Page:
Most of my day is noisy. Kids make strange sounds I don’t really understand the purpose of. Chatter winds up to a not necessary volume. The class next door thunders down the stairs. Transitions happen where everyone is talking and nobody is moving. There are also the meaningful conversations that are full of passion and questions and gasping and talking over to be heard. Loud.
Or it’s completely quiet. We breathe together as part of our mindfulness practice. There are silent moments during a read aloud where everyone feels everything and nobody breathes at all. Only flipping pages can be heard when we are all lost in our books. Peace.
There is usually no in between. It’s all about revving up or calming it down. I try to navigate us back to at least a quiet hum. Not always successfully.
Noisy days broken up by quiet moments. This is the rhythm of school.
It’s not often I get to have a tiny conversation with just one child. When I do, it feels like a stolen moment. Extra precious. It’s like the loud and the quiet stop. The noise in the room is irrelevant. It’s all about the one child telling me a little piece of his or her truth.
I listen especially carefully. Things that are shared with me are gifts. I accept each one as such. The words are only a few sentences in total. What I learn goes way beyond.
“You are usually pretty nice to me,” one little guy tells me quite often. I take this to mean that he feels safe in our room. He has a pretty regular litany of complaints about all the people who were mean or who didn’t have manners or might have asked him to do something in the wrong way. If I could, I would wrap him in a box marked “Fragile. Handle with care.” I wear my pretty nice badge with pride.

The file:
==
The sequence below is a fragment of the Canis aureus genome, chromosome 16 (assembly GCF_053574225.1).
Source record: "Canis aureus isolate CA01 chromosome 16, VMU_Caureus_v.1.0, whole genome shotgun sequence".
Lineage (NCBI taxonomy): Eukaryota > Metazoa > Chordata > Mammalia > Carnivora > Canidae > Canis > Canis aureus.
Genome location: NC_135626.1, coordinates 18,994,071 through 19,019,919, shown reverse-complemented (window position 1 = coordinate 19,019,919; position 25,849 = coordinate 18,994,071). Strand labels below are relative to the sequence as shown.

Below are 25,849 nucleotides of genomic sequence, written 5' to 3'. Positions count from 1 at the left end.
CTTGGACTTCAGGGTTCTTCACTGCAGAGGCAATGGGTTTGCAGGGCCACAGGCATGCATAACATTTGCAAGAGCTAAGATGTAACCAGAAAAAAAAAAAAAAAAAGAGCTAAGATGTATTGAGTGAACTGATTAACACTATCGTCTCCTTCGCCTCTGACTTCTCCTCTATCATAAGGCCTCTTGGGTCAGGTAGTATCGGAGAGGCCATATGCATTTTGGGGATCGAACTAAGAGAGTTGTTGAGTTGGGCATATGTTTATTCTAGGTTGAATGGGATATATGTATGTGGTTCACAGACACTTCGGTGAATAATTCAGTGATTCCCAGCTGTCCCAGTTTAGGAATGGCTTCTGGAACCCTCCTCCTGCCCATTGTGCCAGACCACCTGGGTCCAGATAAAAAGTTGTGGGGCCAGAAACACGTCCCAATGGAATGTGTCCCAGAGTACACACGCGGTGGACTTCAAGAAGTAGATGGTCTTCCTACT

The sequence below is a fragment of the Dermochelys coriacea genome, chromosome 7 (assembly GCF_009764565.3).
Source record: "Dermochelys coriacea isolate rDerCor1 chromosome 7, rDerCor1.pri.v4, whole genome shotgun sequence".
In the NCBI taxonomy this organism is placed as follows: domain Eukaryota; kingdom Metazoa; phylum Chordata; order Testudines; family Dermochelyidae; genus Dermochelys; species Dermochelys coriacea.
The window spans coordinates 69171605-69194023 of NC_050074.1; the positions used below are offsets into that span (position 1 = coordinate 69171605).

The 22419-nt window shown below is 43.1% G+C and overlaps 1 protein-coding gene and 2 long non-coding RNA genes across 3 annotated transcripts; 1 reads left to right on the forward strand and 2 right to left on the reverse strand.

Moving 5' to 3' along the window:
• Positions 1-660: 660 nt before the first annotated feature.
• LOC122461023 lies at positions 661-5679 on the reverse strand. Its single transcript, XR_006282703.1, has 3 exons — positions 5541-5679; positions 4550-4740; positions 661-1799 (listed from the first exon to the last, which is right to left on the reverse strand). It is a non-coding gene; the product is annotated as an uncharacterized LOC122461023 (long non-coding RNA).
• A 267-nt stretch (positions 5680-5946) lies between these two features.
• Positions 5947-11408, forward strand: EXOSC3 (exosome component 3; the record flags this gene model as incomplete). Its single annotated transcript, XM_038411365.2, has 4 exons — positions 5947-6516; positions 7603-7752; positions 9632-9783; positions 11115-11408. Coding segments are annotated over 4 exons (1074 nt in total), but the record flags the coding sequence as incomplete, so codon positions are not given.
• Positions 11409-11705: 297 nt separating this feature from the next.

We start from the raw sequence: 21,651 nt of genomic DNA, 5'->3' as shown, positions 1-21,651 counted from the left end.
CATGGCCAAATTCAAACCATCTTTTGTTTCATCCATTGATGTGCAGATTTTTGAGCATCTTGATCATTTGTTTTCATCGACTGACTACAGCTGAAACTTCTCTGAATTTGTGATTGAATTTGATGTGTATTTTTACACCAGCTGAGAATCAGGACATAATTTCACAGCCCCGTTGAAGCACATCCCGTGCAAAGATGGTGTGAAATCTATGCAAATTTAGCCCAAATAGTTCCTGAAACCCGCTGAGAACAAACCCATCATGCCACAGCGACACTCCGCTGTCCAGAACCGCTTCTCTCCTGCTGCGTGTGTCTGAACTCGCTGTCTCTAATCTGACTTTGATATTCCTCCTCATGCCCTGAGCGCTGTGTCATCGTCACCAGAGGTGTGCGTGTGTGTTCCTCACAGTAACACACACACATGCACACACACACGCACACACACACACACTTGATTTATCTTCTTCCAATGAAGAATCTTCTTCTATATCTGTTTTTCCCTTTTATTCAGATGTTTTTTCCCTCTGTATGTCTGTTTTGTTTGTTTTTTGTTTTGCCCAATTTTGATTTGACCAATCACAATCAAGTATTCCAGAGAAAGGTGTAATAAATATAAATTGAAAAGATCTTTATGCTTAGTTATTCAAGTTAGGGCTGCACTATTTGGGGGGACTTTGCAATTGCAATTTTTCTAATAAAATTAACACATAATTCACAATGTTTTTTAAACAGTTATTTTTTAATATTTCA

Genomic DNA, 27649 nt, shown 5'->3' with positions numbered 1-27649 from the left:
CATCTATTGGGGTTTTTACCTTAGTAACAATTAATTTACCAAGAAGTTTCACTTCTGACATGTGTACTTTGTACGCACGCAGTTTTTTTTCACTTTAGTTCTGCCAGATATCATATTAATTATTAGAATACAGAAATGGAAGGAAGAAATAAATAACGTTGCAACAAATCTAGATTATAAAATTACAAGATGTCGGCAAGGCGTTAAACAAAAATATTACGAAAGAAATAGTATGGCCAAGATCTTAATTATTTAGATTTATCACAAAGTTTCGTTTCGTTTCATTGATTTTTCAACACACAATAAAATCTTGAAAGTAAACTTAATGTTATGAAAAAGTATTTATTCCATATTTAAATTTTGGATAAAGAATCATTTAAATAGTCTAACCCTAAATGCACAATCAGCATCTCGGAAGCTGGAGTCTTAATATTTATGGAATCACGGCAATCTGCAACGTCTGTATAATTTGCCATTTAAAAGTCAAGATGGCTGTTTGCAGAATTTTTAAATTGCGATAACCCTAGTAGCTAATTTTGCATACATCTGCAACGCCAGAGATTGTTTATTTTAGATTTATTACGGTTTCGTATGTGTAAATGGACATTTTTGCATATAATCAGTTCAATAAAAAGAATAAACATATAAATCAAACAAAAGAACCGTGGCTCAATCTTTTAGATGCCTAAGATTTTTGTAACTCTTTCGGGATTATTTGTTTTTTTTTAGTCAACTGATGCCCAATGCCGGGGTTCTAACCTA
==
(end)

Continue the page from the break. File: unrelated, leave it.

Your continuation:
What is shared is often told with a bent head and a hushed tone. It’s private. Just for me.
“I read my book last night at home. Two chapters. It was really noisy. But I found a way to do it. I whispered the words to myself and then I could only hear the book.” I know how big this is for this child who so wants to read at home but can never find a quiet space in her noisy house. My suggestions would have been meaningless. She found her own way.
I love when they tell me things in dreamy ways.
“I can’t wait until we read the novel again. How can that Mom even be like that? I wish there was a way to really actually save a book character. I wish we could.” We are reading The War That Saved my Life by Kimberly Brubaker Bradley and my students are so completely appalled by the abusive nature of Ada’s mother. I am not surprised that this book is occupying their thoughts. I am touched that they share it with me. I am thrilled that books are bringing us to places where our empathy for others grows.
I feel blessed that I get to listen. Lucky that they share. I wait for what is told to me in the in-between places.
I am participating in the Slice of Life challenge to write and publish a post every day in March.
Slice of Life is hosted by Two Writing Teachers. I thank them for the community they provide. Read more slices here.